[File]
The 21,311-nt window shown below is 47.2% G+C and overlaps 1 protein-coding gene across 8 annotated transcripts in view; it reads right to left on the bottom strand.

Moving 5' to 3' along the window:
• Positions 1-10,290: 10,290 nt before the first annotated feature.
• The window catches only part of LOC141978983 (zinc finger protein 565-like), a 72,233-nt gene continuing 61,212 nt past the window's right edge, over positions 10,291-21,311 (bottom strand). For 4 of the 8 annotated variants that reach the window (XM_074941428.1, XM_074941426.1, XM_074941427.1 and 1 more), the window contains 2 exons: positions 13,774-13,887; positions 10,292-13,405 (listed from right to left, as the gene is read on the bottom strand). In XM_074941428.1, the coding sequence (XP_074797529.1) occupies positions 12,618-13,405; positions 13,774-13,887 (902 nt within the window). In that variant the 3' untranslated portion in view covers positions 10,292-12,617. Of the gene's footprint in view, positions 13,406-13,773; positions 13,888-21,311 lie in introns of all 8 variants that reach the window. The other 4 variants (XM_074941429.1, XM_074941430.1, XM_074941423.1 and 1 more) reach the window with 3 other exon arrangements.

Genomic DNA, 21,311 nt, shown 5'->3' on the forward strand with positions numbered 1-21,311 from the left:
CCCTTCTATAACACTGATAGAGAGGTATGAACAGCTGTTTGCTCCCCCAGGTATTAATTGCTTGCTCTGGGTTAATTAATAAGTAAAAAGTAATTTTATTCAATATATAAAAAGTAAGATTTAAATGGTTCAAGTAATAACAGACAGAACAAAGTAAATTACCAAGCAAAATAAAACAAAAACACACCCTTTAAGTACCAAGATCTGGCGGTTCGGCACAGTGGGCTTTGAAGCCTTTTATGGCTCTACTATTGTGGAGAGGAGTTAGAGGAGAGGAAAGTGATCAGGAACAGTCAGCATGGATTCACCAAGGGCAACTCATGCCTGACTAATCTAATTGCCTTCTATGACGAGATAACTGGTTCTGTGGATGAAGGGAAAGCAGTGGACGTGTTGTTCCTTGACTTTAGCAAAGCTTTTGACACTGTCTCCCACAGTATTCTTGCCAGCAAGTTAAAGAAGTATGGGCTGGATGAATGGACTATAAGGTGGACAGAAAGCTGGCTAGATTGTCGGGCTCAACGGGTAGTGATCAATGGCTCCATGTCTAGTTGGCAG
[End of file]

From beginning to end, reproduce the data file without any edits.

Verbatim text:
The 21,311-nt window shown below is 47.2% G+C and overlaps 1 protein-coding gene across 8 annotated transcripts in view; it reads right to left on the bottom strand.

Moving 5' to 3' along the window:
• Positions 1-10,290: 10,290 nt before the first annotated feature.
• The window catches only part of LOC141978983 (zinc finger protein 565-like), a 72,233-nt gene continuing 61,212 nt past the window's right edge, over positions 10,291-21,311 (bottom strand). For 4 of the 8 annotated variants that reach the window (XM_074941428.1, XM_074941426.1, XM_074941427.1 and 1 more), the window contains 2 exons: positions 13,774-13,887; positions 10,292-13,405 (listed from right to left, as the gene is read on the bottom strand). In XM_074941428.1, the coding sequence (XP_074797529.1) occupies positions 12,618-13,405; positions 13,774-13,887 (902 nt within the window). In that variant the 3' untranslated portion in view covers positions 10,292-12,617. Of the gene's footprint in view, positions 13,406-13,773; positions 13,888-21,311 lie in introns of all 8 variants that reach the window. The other 4 variants (XM_074941429.1, XM_074941430.1, XM_074941423.1 and 1 more) reach the window with 3 other exon arrangements.

Genomic DNA, 21,311 nt, shown 5'->3' on the forward strand with positions numbered 1-21,311 from the left:
CCCTTCTATAACACTGATAGAGAGGTATGAACAGCTGTTTGCTCCCCCAGGTATTAATTGCTTGCTCTGGGTTAATTAATAAGTAAAAAGTAATTTTATTCAATATATAAAAAGTAAGATTTAAATGGTTCAAGTAATAACAGACAGAACAAAGTAAATTACCAAGCAAAATAAAACAAAAACACACCCTTTAAGTACCAAGATCTGGCGGTTCGGCACAGTGGGCTTTGAAGCCTTTTATGGCTCTACTATTGTGGAGAGGAGTTAGAGGAGAGGAAAGTGATCAGGAACAGTCAGCATGGATTCACCAAGGGCAACTCATGCCTGACTAATCTAATTGCCTTCTATGACGAGATAACTGGTTCTGTGGATGAAGGGAAAGCAGTGGACGTGTTGTTCCTTGACTTTAGCAAAGCTTTTGACACTGTCTCCCACAGTATTCTTGCCAGCAAGTTAAAGAAGTATGGGCTGGATGAATGGACTATAAGGTGGACAGAAAGCTGGCTAGATTGTCGGGCTCAACGGGTAGTGATCAATGGCTCCATGTCTAGTTGGCAG